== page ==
ECO-SCAMS ARE DESTROYING THE PLANET !!

BigSven on April 30, 2012 at 12:29 PM

gravityman on April 30, 2012 at 12:22 PM

I understand. I don’t care for the eyesore argument either – I could care less – equivalent to tall buildings, power lines and cell towers in my view.

One other problem that has not been discussed much is that the turbulence caused by large wind farms produces blind spots in FAA and NORAD radars across the country. Not a good side-effect for either of those agencies to be blind in various areas.

dentarthurdent on April 30, 2012 at 12:32 PM

ECO-SCAMS ARE DESTROYING THE PLANET !!

BigSven on April 30, 2012 at 12:29 PM

You’ve got that right. Solyndra is busy not cleaning up its toxic waste.

totherightofthem on April 30, 2012 at 12:35 PM

Or perhaps they just pull the warmer air down closer to the ground in that area.

VerbumSap on April 30, 2012 at 12:42 PM

You’ve got that right. Solyndra is busy not cleaning up its toxic waste.

totherightofthem on April 30, 2012 at 12:35 PM

Oopsie. Missed that HA already had this posted. *sigh* That will teach me to start at the top and not the bottom of the home page.

totherightofthem on April 30, 2012 at 12:51 PM

Supporting windmills in order to preserve the envirnment seems, to me, to be bass-ackward on its face.

They’re not like solar panels, which only harvest excess energy that would go unused were it not harvested. Wind farms, by their very nature, drain energy from wind currents, alter their natural balance and can only, and predicably, result in climate change.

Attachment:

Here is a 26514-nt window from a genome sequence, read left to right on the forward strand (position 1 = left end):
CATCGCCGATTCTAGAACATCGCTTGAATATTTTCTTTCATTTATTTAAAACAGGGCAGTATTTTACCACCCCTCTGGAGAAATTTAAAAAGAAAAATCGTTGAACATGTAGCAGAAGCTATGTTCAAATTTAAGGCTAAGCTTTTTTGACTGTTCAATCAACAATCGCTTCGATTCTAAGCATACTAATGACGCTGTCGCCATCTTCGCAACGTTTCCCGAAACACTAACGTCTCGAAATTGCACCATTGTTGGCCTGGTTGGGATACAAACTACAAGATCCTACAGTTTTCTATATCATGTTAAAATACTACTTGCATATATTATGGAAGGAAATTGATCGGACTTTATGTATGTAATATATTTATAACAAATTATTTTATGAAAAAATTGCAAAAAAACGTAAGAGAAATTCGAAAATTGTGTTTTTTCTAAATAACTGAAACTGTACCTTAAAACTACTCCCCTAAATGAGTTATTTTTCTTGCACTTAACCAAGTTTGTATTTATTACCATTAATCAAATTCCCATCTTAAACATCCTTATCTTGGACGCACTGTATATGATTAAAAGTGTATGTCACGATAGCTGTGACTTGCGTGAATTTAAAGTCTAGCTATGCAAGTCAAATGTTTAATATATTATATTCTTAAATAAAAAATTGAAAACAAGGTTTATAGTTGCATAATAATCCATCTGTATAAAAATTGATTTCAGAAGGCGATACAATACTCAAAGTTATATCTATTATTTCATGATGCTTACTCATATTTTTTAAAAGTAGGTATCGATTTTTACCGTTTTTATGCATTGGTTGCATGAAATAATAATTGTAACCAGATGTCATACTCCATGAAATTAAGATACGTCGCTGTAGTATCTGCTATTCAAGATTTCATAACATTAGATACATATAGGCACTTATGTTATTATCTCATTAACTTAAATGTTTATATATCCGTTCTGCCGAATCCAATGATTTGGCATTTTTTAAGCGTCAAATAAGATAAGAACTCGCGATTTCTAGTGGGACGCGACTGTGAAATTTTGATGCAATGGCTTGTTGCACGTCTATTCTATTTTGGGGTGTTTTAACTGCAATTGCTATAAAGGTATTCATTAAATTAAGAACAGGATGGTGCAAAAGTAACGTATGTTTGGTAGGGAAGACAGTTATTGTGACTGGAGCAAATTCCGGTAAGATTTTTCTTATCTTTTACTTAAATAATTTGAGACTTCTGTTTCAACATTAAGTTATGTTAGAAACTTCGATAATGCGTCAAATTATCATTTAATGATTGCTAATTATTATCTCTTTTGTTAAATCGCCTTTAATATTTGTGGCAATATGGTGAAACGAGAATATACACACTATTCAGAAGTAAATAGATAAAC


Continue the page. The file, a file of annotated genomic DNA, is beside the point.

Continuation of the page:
Whatever.

Tuning Spork on April 30, 2012 at 12:55 PM

“These changes, if spatially large enough, may have noticeable impacts on local to regional weather and climate,” the authors said.

Don’t worry; after covering 2/3′ds of America’s surface with toxic waste-generating solar panels, the thermal imbalances and massive destruction of flora from that will probably balance out all the warming, turbulence and weather disruption from the wind farms… or something.

logis on April 30, 2012 at 12:59 PM

The results, published in the journal Nature Climate Change, showed a warming trend of up to 0.72 degrees Celsius per decade in areas over the farms, compared with nearby regions without the farms.

This is hardly surprising. Even in nature, on a windy night, forests are usually slightly warmer than nearby open areas, because friction of the wind on the trees (which slows down the wind on the forest floor) generates some heat.

No wind turbine or electric generator is 100% efficient. When the wind strikes a turbine blade, some of the kinetic energy of the wind is converted to kinetic energy of rotation of the blade, some is lost as friction and converted to heat. If there is any friction in the turbine bearings or brushes of the generator, that energy is also converted to heat, and dissipated into nearby air.

Steve Z on April 30, 2012 at 1:07 PM

“A massive campaign must be launched to de-develop the United States… [we] must design a stable, low-consumption economy in which there is a much more equitable distribution of wealth.” -John Holdren (1973), Obama’s Science Czar

This was the exact mantra of the Cambodian revolution, a return to the earth; the return to pure noble savage Agrarian Society that has a more equitable distribution of property overseen by the Government. Facing fierce resistance, they killed everyone with a college education, who wore eyeglasses or who spoke a foreign language. When people began to die from lack of Doctors, it was blamed on “counter-revolutionary fervor”. Happily, the killing and the disposal of nearly 10% of the population was done in an Earth friendly, non-environmental impacting, Gaia loving, sustainable way.